Known for the diverse wildlife along the coastline of Assynt, you will find creatures such as the cute otters, seals, and cetaceans.  The hike to Achemelvich will reward you with the impressive view of the pristine beach and turquoise sea that constitutes as one of Scotland’s cleanest and prettiest beach.

  1. Most thrilling walk: The Saddle, Kintail, South Glen Shiel

Saddle Kintail South Glen Shiel - thrilling trails of Scotland

Image source: cloudyskiesandrain.com

Located at an altitude of 1010 meters high, the Saddle connects the Meallan Odhar through the Forcan Ridge. With hikers having to scramble halfway, the sight is one for adrenaline enthusiasts. It takes familiarisation to get through this ridge as there are several “bad steps” towards the summit but Saddle is accessible by vehicle through the A87 route as well. The walk, however, will have a better reward with the striking view of the Five Sisters of Kintail and Knoydart which is something that will keep you visually and mentally satisfied for days.

  1. Most dramatic Trail: Ben Alligin, Torridon

Located in Torridon, Ben Alligin, also known as The Jewel Mountain, constitutes one of the best locations to scramble through. The 10 km long rocky terrain is so steep that it takes a lot of slouching throughout the way. Situated at 50m above sea level, the summit of Ben Alligin is 986meters high.

Besides the thrilling route and challenging trail, the reason people often go through this hike is due to the breathtaking view of Lochcarron and Kinlochewe. If you are lucky enough to reach the summit while the weather is at its finest, you can relish on a panoramic view of the lakes below and even distant Skye and the Outer Hebrides.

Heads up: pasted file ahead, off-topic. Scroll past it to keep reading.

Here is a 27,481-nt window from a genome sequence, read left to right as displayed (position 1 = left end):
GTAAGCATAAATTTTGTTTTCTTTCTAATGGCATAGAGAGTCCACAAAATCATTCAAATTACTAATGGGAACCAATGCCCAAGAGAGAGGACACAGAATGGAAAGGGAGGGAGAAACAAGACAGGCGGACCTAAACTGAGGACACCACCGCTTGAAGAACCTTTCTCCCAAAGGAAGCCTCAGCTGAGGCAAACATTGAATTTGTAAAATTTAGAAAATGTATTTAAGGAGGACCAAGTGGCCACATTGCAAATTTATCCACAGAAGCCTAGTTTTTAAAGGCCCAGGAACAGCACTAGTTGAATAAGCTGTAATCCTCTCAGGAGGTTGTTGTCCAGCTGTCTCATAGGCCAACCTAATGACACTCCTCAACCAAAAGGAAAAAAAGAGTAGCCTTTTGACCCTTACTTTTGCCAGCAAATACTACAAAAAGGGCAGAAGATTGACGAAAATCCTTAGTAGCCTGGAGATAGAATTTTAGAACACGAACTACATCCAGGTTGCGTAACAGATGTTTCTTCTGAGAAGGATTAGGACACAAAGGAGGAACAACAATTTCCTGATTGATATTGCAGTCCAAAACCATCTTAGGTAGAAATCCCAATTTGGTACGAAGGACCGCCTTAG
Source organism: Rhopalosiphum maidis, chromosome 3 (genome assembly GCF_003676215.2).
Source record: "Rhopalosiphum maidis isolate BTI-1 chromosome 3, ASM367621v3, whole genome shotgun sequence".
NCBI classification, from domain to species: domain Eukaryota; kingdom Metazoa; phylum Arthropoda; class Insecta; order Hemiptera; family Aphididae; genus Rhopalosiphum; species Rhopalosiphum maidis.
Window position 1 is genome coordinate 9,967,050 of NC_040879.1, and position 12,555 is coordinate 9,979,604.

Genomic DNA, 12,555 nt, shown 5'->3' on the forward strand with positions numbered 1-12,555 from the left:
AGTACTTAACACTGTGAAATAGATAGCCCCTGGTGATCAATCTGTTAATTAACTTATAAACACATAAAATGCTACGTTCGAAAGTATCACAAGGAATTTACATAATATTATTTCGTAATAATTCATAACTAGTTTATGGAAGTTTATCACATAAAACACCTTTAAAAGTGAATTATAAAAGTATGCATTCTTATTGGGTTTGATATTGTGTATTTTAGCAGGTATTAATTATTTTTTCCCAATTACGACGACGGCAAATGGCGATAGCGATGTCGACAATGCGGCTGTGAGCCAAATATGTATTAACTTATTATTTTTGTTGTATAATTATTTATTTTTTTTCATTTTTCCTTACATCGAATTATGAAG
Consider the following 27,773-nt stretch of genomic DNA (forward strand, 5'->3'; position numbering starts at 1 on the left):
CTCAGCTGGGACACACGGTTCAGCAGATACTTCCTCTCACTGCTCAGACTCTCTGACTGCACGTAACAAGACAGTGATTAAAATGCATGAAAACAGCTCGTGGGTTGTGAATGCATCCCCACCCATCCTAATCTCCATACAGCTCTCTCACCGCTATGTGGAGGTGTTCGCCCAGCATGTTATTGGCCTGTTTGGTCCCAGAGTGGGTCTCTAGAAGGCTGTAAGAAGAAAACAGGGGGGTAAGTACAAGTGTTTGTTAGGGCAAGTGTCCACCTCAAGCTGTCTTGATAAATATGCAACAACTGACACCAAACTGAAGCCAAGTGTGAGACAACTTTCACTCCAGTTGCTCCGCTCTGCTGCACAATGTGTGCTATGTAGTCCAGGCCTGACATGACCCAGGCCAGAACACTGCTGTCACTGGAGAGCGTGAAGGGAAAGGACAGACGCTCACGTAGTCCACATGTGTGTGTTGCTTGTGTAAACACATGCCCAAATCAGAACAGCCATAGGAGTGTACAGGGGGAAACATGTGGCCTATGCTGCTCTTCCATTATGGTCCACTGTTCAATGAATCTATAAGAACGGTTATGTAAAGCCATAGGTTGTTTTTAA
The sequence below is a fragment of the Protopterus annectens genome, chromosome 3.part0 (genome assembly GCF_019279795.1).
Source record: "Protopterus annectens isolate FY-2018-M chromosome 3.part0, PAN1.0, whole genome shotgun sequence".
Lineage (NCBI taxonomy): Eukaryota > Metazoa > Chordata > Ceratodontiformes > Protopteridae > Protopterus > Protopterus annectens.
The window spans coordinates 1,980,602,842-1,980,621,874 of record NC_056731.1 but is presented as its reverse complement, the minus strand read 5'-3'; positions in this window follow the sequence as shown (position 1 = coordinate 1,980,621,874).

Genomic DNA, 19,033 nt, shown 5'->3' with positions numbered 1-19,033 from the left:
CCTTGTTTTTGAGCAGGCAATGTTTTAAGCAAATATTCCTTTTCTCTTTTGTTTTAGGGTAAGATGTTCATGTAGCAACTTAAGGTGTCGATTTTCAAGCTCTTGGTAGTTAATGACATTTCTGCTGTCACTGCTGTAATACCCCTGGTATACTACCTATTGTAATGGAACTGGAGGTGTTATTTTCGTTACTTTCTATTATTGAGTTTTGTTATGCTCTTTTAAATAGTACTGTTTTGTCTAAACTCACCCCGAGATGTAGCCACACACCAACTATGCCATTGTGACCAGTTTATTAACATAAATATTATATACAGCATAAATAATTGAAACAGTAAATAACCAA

1. Best Munros: The Fisherfields Round, Fisherfield Forest

The Great Munros of the Fisherfields Round lies at the height of 257m in the Highlands of Fisherfield Forest. The walking route is 28.2km long and due to its difficult path, most hikers usually split into five stages for two days, camping in the wilderness. The track usually starts from Shenvall which lies at the foot of the An Teallach Mountain.

The horseshoe route, which has five Munros, is considered as one of the most testing expeditions even for experienced hikers.

The terrain consists of steep hillsides, narrow ridges, easy scrambling, many river-crossing and even a nasty bog. However, the picturesque scene while passing through Sgurr Ban, Bein Tarsuinn and the Ruadh Stac Mor diverts the discomfort of the path. Since there is no public transportation around, it is indeed a place for the energetic adventurer.

Other exhilarating hiking trails that genuinely capture the scenic beauty of Scotland that you can explore are:

  • The Great Glen Way
  • The Ring of Steall, Mamores
  • Suilven, Assynt
  • Isle of Eigg, Summer Isles
  • Lovers’ Stone, St Kilda
  • Old Man of Hoy, Orkney
  • Dun da Lamh, Inverness-shire

 

This article was brought to you as a guest post by Paul McCormin of ActiveAuthorities.com. He, along with his friends Gary and Richie, run the blog as a means to encourage active living, especially at older ages. Please follow if you are interested in more hiking articles, as well as more health-related information.